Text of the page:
Knowledge is power.
It really is. The more you know, the more informed you feel when you need to make an important decision in all areas of your life. Having the facts in front of you and being able to interpret them properly helps enormously when you are trying to decide what is right for you and your family.
This especially applies when I’m trying to figure out what food to buy to feed my family. I only want the best for them, but in today’s world with so many choices in front of us, it isn’t the easiest task. You may be thinking, “Where do I even start?”. For me, it’s a fine balance between choosing healthy food and food that my picky kids will actually eat.
The good news is that it isn’t as hard as you think thanks to a partnership between the Food & Consumer Products of Canada (FCPC), Health Canada, Retail Council of Canada (RCC) and the Canadian Federation of Independent Grocers (CFIG). They have launched the Nutrition Facts Education Campaign (NFEC) to help increase Canadians’ awareness, use and understanding of the Nutrition Facts table (NFt) to help you make better informed decisions about the food you buy for your families.
If you look at the food in your pantry right now, you’ll find the NFt on the packaging. It’s found on most packaged food in Canada. At first, it may look daunting and hard to understand. Don’t worry, it’s not after you learn the basics of what each item like Serving Size and Percent Daily Value (% DV) mean. Once you see how easy it is to read, you’ll be able to use it on a daily basis in your decision-making. Focus on the facts and feel good about the choices you make!
I recently became a nutrition fact finder and so can you! Today, I’m sharing everything you need to know in easy to follow terms so you can get started today on making informed food choices.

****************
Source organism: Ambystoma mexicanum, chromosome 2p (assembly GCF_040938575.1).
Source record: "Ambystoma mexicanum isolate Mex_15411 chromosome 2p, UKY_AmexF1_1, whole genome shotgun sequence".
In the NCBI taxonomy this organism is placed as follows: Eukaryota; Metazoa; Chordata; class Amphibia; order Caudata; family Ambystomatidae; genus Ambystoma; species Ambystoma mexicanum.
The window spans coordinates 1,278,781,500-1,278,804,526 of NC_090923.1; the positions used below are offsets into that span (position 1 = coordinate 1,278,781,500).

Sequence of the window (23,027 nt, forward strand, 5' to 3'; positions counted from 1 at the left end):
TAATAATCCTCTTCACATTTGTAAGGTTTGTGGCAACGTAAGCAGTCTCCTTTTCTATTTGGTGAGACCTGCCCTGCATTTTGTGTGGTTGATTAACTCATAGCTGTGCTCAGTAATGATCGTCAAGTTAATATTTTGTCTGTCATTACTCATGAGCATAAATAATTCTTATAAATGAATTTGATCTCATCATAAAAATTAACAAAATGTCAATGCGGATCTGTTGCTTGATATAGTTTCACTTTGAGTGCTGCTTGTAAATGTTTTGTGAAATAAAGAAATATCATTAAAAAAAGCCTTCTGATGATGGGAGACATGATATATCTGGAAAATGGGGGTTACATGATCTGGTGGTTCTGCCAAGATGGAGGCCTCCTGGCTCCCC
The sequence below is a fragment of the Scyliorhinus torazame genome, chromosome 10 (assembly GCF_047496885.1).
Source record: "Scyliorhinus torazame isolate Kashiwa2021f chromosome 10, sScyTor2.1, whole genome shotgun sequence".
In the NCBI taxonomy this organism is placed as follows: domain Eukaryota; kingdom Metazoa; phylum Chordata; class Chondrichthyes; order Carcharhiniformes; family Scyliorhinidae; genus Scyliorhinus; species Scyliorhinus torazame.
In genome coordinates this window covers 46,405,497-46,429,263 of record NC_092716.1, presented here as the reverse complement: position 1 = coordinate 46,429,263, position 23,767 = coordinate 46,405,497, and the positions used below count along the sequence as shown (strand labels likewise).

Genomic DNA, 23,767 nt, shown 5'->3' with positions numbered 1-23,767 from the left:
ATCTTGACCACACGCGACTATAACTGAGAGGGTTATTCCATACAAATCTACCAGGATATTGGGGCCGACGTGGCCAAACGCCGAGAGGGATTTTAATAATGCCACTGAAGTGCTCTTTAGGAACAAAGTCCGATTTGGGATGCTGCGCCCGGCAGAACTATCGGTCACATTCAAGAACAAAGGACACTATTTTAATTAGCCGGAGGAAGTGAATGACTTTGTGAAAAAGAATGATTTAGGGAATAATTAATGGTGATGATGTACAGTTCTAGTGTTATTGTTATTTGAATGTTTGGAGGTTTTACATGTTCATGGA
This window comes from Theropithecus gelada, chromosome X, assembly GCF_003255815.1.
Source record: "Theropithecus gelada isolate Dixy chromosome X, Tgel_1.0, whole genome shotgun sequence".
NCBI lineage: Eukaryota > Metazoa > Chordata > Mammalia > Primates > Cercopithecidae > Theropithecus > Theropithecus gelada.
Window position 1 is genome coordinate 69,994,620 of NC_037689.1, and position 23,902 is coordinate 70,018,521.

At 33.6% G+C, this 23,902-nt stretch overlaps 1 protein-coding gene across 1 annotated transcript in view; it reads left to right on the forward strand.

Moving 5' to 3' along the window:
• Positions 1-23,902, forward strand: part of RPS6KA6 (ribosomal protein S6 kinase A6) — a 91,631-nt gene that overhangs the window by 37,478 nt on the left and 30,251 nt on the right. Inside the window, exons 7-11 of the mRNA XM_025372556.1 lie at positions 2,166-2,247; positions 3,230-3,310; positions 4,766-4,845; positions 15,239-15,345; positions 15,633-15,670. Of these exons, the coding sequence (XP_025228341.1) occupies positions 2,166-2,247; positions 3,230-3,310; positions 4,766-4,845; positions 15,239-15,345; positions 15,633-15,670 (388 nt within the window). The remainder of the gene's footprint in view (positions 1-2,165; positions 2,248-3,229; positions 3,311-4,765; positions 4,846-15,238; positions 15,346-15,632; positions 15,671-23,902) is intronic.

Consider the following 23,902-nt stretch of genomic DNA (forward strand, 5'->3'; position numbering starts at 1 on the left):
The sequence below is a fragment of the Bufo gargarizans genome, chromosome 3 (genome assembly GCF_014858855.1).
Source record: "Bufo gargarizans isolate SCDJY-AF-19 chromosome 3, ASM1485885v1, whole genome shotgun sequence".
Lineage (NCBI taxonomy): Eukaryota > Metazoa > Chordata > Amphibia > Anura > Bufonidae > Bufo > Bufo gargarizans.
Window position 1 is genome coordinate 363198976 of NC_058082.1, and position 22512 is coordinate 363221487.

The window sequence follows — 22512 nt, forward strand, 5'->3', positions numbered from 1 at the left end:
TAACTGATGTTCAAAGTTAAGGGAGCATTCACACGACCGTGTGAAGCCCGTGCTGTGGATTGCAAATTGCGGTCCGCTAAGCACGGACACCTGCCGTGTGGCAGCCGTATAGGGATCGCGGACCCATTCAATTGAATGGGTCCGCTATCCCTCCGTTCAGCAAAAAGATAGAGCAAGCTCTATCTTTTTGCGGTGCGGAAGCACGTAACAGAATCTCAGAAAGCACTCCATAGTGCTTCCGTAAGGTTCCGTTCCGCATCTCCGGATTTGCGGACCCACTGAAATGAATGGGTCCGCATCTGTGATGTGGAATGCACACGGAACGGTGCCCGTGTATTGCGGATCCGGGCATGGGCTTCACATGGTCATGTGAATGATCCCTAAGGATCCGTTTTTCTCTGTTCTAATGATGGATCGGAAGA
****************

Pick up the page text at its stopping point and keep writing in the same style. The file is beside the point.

Step One: Start with serving size. Everything on the NFt is based on this quantity of food. If you consume a different amount than what’s featured, you’ll need to adjust the numbers to reflect the change. Tip: When comparing two packages of food, check to see that the serving sizes are similar and adjust accordingly.
Step Two: Look at Percent Daily Value (% DV). This number will tell you if the food has a little or a lot of a specific nutrient and is great to use when comparing packaged food.
Step Three: Decide if the food has the nutrients you want. The % DV will give you this info. 5% DV or less is a little and 15% DV or more is a lot. Look for packaged food that have the nutrients you want like fibre or calcium and less of the nutrients you don’t want like sugar, sodium and trans fats.
Let’s look at an example.
Here we have two different brands of veggie burgers. Both are the same serving size, but have very different % DV. The one on the left has more saturated fat, but less sodium than the one on the right. Iron is higher in the one on the left. You can compare the two and make a choice based on what nutrients you are wanting to increase (or decrease) in your diet.
Now that you know how to read the NFt, you can show your kids how to read them too. I started with my daughters to share what I learned and we practiced by looking at the labels on the food in our pantry. My kids are now Nutrition Fact Finder Detectives and can help me choose what to buy while I’m grocery shopping.
Becoming a Nutrition Fact Finder will help you make informed decisions about the food you feed your family. You’ll be able to easily compare similar products and easily decide which one to buy based on the % DV of the nutrients important to you.
I encourage you to learn more about how to read the Nutrition Facts table and why it matters. Also, make sure to share with your kids too so they can also become Nutrition Fact Finders. Start with items in your pantry and make it into a game to make learning fun!
Focus on the Facts is having a fun contest for a $300 grocery gift card from RCC and FCPC. Visit their site to take their quiz to test your knowledge about the Nutrition Facts Table.
Why is understanding the Nutrition Facts Table important to you?
Disclosure: I was compensated for this post. All opinions expressed are my own.